MENEFFEE: And again, is it circumstantial because two guys -- there are two other accomplices we know, that were in the car, that were seen on tape, that they have records of those guys being there, but because the court records are sealed, their names haven't been out and we don't know if those guys are telling the police he shot him. They may be --


MORGAN: You know, I interviewed Bob Costas recently and we talked about the culture of guns in the NFL. This is another example, if that's what it is. If it turns out he's convicted and he used a gun and so on. There is this culture, isn't it?

MENEFFEE: I think --

MORGAN: Of NFL players of having a gun, empowering themselves with a weapon?

MENEFFEE: I think there is a culture of guns among young people, and I think that's the issue. I think people forget that NFL players, a lot of NBA players, most of these guys are 23, 24, 25. The average NFL career is four years. You get in your 23, you're out, you're 26, 27. So a lot of young people and part of that macho image in America right now, right or wrong, is that you've got to have guns, you've got to roll, you know, with your homeys, and I think that's as big a problem as anything else.

A lot of these guys come out of bad situations. But they don't say, I'm out of that situation now. They try to prove to their friends, I haven't changed and that winds up getting them in trouble even though they get out, get the big contracts. MORGAN: Curt Meneffee, thank you very much, indeed.

We've got more analysis of the Zimmermann case and look what we can expect tomorrow coming up a little later in the show.

But first, the two men who convinced the Supreme Court to make history today. David Boise and Ted Olsen teamed up to argue against Proposition 8 and they join me next.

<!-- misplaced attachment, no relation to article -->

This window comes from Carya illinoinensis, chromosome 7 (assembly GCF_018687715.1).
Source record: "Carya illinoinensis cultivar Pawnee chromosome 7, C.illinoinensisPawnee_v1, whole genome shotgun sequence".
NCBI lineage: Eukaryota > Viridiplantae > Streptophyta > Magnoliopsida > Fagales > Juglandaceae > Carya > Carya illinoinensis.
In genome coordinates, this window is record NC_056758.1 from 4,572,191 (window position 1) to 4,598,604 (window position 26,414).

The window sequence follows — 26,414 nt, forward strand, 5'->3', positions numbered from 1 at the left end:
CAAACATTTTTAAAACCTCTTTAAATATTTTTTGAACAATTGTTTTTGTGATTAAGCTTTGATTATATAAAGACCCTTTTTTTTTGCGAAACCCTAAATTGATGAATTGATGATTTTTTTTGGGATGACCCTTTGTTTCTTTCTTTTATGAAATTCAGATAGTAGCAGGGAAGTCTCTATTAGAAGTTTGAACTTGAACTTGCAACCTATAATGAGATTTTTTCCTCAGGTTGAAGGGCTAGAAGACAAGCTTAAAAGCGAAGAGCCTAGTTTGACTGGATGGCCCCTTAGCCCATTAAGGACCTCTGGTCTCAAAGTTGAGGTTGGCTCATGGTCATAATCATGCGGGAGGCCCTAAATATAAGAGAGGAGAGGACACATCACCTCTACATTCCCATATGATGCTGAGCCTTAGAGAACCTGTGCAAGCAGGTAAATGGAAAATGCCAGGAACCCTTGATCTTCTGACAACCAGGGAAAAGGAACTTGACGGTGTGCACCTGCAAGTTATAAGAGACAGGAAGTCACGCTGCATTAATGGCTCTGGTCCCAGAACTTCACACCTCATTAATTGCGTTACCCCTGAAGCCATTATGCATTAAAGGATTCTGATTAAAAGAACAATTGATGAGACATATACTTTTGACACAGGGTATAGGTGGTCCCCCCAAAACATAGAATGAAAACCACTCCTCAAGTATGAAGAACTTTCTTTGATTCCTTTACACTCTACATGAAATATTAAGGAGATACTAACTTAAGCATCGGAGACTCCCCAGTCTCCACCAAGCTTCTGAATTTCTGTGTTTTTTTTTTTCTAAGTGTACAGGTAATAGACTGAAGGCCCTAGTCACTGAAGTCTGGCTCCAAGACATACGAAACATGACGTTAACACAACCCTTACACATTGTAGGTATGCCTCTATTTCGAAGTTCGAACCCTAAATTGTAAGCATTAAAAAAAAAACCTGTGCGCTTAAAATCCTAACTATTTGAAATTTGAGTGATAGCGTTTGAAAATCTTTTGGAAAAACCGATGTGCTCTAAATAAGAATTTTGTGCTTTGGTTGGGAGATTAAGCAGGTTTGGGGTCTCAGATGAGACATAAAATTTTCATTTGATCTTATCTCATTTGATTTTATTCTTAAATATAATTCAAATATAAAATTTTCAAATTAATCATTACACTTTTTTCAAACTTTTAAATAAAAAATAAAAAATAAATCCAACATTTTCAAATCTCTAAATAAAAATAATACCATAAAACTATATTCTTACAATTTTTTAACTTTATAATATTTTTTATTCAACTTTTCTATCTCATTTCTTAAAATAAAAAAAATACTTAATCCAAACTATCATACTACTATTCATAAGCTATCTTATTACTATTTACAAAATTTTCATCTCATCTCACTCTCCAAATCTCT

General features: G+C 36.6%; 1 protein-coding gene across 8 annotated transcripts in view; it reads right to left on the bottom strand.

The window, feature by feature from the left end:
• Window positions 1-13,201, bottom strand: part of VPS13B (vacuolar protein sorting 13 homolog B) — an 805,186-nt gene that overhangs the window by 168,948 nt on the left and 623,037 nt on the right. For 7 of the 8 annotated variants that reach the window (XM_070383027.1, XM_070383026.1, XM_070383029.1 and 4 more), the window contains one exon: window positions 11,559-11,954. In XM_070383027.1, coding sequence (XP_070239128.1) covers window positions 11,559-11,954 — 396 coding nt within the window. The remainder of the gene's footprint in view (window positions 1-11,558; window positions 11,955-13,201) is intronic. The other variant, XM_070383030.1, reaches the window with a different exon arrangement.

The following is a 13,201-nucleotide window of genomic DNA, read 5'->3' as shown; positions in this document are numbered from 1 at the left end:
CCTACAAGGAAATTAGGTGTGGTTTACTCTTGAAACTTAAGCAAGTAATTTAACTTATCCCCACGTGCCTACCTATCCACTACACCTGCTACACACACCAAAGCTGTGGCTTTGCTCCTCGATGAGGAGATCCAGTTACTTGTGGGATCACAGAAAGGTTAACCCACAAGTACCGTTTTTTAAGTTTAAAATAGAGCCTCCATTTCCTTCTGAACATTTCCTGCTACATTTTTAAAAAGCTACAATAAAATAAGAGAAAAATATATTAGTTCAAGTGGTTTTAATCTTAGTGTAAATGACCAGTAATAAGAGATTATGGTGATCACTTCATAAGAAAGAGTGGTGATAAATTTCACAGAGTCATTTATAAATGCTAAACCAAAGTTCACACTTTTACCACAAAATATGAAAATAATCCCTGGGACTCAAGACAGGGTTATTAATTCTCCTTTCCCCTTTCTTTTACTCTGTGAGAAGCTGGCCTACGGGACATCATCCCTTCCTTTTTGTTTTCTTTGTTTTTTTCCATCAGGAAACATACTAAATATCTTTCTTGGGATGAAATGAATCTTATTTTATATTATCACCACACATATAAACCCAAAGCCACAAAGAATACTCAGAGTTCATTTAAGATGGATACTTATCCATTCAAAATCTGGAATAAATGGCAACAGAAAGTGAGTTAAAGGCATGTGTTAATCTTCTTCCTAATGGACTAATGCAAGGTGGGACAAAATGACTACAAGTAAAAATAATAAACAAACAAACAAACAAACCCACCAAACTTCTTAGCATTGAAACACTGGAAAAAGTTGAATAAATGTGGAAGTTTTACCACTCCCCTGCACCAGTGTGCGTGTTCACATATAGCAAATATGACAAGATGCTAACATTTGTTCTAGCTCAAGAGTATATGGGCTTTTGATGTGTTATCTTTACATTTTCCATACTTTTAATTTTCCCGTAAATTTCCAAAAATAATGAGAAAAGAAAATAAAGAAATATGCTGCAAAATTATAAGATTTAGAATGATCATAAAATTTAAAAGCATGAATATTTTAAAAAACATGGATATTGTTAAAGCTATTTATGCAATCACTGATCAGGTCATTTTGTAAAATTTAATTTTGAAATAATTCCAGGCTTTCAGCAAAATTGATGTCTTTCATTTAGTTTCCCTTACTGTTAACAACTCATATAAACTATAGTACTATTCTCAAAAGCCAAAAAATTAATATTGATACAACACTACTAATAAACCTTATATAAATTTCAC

And "Return of Crossfire." The new team makes its debut right here tonight.



DAVID BOIES, ATTORNEY FOR PROP 8 PLAINTIFFS: The United States Supreme Court in two important decisions brings us that much closer to true equality.

UNIDENTIFIED MALE: Today I finally get to look at the man that I love and finally say, will you please marry me?


MORGAN: They were adversaries on Bush v. Gore, we all know how that went. But Ted Olson and David Boies teamed up to argue against Proposition 8 before the Supreme Court. And today, they helped to make history. Joining me now are Ted Olson and David Boies.

Gentlemen, congratulations on a very successful day, obviously. Was it as successful as you would wished it to be?

TED OLSON, ATTORNEY FOR PROP 8 PLAINTIFFS: We are tickled to death with what happened in the Supreme Court today. It's a victory for all these people in California that wish to get married to the person that they love.

This is what we set out to do when we first took this case, and this is what happened today in the Supreme Court of the United States. The vindication of the rights to these individuals to be treated with dignity and respect and equality. We could not be happier.

BOIES: And I think --